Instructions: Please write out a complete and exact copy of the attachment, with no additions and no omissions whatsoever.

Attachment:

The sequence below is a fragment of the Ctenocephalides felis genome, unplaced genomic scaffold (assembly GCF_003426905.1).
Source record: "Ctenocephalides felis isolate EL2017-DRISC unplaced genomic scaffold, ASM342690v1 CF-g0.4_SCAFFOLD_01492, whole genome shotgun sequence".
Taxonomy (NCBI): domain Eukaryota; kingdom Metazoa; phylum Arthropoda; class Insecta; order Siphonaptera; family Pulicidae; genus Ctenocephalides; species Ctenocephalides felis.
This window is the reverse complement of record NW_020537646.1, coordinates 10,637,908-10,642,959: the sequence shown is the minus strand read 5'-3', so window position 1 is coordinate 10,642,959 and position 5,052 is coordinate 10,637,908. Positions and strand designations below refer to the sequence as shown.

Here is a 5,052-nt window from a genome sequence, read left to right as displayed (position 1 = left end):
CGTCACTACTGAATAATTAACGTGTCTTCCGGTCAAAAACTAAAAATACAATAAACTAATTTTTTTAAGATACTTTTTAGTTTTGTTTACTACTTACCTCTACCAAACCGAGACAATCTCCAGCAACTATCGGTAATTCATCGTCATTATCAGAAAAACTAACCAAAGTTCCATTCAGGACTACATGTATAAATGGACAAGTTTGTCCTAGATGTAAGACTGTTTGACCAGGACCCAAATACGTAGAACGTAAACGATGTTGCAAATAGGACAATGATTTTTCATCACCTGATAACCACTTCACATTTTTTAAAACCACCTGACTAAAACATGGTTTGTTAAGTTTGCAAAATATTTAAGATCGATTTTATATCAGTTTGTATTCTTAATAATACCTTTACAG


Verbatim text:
The sequence below is a fragment of the Ctenocephalides felis genome, unplaced genomic scaffold (assembly GCF_003426905.1).
Source record: "Ctenocephalides felis isolate EL2017-DRISC unplaced genomic scaffold, ASM342690v1 CF-g0.4_SCAFFOLD_01492, whole genome shotgun sequence".
Taxonomy (NCBI): domain Eukaryota; kingdom Metazoa; phylum Arthropoda; class Insecta; order Siphonaptera; family Pulicidae; genus Ctenocephalides; species Ctenocephalides felis.
This window is the reverse complement of record NW_020537646.1, coordinates 10,637,908-10,642,959: the sequence shown is the minus strand read 5'-3', so window position 1 is coordinate 10,642,959 and position 5,052 is coordinate 10,637,908. Positions and strand designations below refer to the sequence as shown.

Here is a 5,052-nt window from a genome sequence, read left to right as displayed (position 1 = left end):
CGTCACTACTGAATAATTAACGTGTCTTCCGGTCAAAAACTAAAAATACAATAAACTAATTTTTTTAAGATACTTTTTAGTTTTGTTTACTACTTACCTCTACCAAACCGAGACAATCTCCAGCAACTATCGGTAATTCATCGTCATTATCAGAAAAACTAACCAAAGTTCCATTCAGGACTACATGTATAAATGGACAAGTTTGTCCTAGATGTAAGACTGTTTGACCAGGACCCAAATACGTAGAACGTAAACGATGTTGCAAATAGGACAATGATTTTTCATCACCTGATAACCACTTCACATTTTTTAAAACCACCTGACTAAAACATGGTTTGTTAAGTTTGCAAAATATTTAAGATCGATTTTATATCAGTTTGTATTCTTAATAATACCTTTACAG